In 2015, the Star Wars franchise roared back to life with The Force Awakens, the seventh overall film in the series and the beginning of an all new trilogy. It brought back familiar faces (such as Leia (the late Carrie Fisher), Han Solo (Harrison Ford) and Chewbacca (Peter Mayhew)) and themes from the original trilogy and used them to introduce viewers to new characters like heroine Rey (Daisy Ridley, who was seen last month in Murder on the Orient Express), former Stormtrooper Finn (John Boyega, co-star of this Summer’s Detroit), pilot Poe Dameron (the great Oscar Isaac, the only good thing about Suburbicon) and villainous Kylo Ren (Adam Driver, who co-starred in Steven Soderbergh’s very funny Logan Lucky).
The new characters were integrated into the series’ mythology in a film that bore striking similarities to the first Star Wars film, 1977’s A New Hope, while still doing enough to set itself apart and create its own story for its new characters. Now that all of the nostalgia (or most of it anyway) is out of the way, that new story takes center-stage in Star Wars Episode VIII: The Last Jedi.
When we last left the story, Rey, an orphan from a junk planet, had begun to discover her own latent Jedi powers after a battle with Han Solo and Leia’s son, who was now the Darth Vader-esque Kylo Ren. The film ended just as she had located the reclusive Luke Skywalker (Mark Hamill), who had been hiding out alone on a hard to find planet.
As The Last Jedi begins, Rey is trying to convince Luke to rejoin the rebellion as they battle The First Order. This leads to a lot of talk about the past and what it truly means to be a Jedi. Most significantly, revelations about Luke’s history with Kylo Ren changes Rey’s own feelings about the former Ben Solo and leads her to actions that will have a huge impact on the rest of the series (or, at the very least, the third film in this particular trilogy).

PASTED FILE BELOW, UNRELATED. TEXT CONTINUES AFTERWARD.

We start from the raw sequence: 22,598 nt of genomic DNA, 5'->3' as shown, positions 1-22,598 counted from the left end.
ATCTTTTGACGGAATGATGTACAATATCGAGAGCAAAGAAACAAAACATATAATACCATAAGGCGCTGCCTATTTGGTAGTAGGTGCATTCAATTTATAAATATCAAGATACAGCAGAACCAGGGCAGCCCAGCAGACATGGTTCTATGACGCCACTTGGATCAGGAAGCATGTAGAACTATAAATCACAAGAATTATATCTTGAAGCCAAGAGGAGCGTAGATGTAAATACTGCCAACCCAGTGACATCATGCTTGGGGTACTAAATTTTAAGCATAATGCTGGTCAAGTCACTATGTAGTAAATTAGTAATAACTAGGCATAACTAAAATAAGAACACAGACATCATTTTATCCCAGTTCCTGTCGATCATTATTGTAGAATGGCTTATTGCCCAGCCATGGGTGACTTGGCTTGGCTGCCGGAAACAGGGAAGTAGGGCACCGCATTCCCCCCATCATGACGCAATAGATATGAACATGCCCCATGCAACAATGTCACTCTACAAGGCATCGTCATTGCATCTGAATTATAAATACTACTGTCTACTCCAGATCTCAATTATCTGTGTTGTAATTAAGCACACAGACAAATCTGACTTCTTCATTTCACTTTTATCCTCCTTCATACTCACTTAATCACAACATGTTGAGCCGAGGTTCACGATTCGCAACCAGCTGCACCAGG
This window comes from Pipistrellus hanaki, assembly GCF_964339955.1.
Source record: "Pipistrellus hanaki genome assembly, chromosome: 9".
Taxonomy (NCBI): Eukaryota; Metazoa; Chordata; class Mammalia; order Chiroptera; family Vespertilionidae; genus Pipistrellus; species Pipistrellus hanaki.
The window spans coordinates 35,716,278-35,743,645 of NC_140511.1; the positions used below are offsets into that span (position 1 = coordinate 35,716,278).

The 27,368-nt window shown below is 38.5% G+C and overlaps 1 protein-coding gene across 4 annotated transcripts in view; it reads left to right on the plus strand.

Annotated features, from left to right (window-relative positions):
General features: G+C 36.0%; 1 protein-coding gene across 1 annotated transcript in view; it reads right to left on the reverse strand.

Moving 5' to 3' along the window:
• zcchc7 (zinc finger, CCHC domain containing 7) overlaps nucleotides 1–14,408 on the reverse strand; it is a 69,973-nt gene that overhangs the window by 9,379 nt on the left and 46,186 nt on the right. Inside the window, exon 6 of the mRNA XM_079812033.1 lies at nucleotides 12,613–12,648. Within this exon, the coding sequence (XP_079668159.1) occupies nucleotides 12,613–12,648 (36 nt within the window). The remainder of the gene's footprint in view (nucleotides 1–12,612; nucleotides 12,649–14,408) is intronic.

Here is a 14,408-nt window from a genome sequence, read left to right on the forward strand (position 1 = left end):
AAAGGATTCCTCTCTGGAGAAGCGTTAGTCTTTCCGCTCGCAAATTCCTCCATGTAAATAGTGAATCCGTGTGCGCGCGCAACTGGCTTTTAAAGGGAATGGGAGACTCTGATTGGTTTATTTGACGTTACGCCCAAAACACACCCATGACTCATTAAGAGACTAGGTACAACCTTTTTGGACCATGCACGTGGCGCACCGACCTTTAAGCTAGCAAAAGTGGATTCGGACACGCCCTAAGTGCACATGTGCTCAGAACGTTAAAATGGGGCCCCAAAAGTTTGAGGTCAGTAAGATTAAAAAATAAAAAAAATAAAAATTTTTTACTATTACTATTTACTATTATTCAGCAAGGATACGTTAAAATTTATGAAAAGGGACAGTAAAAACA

That is just one of three major storylines this film juggles during its 143 minute running time (not including the end credits). One involves Finn and ship mechanic Rose (Kelly Marie Tran) as they travel to a casino planet to look for a master codebreaker who can help them on a mission to get onboard the evil Snoke’s (motion-capture genius Andy Serkis) ship. The third story focuses on Poe’s clashes with leadership (including Leia and two-time Oscar nominee Laura Dern’s Vice Admiral Holdo) as they try to figure out how to best protect everyone under their command.
As usual with Star Wars, there is a lot going on. Not only are these stories occurring simultaneously, they are all complex and they all impact each other. Unfortunately, what this means is that the first half of The Last Jedi is pretty slow moving. There is some action, but far more exposition. And some of it feels unnecessary. Specifically, Finn and Rose’s trip to the casino planet seemed pointless. There were aspects of the planet that looked cool, but it will not go down as one of the more impressive Star Wars locations. They introduce some new themes to the series here (specifically, ideas about class divide), but do not actually do anything with them. It is likely they are there to set things up for future films, but that does not make this sequence any more interesting. Additionally, large sections of Rey’s interaction with Luke feel redundant. That subplot could have been truncated while not losing any of its importance to the overall story.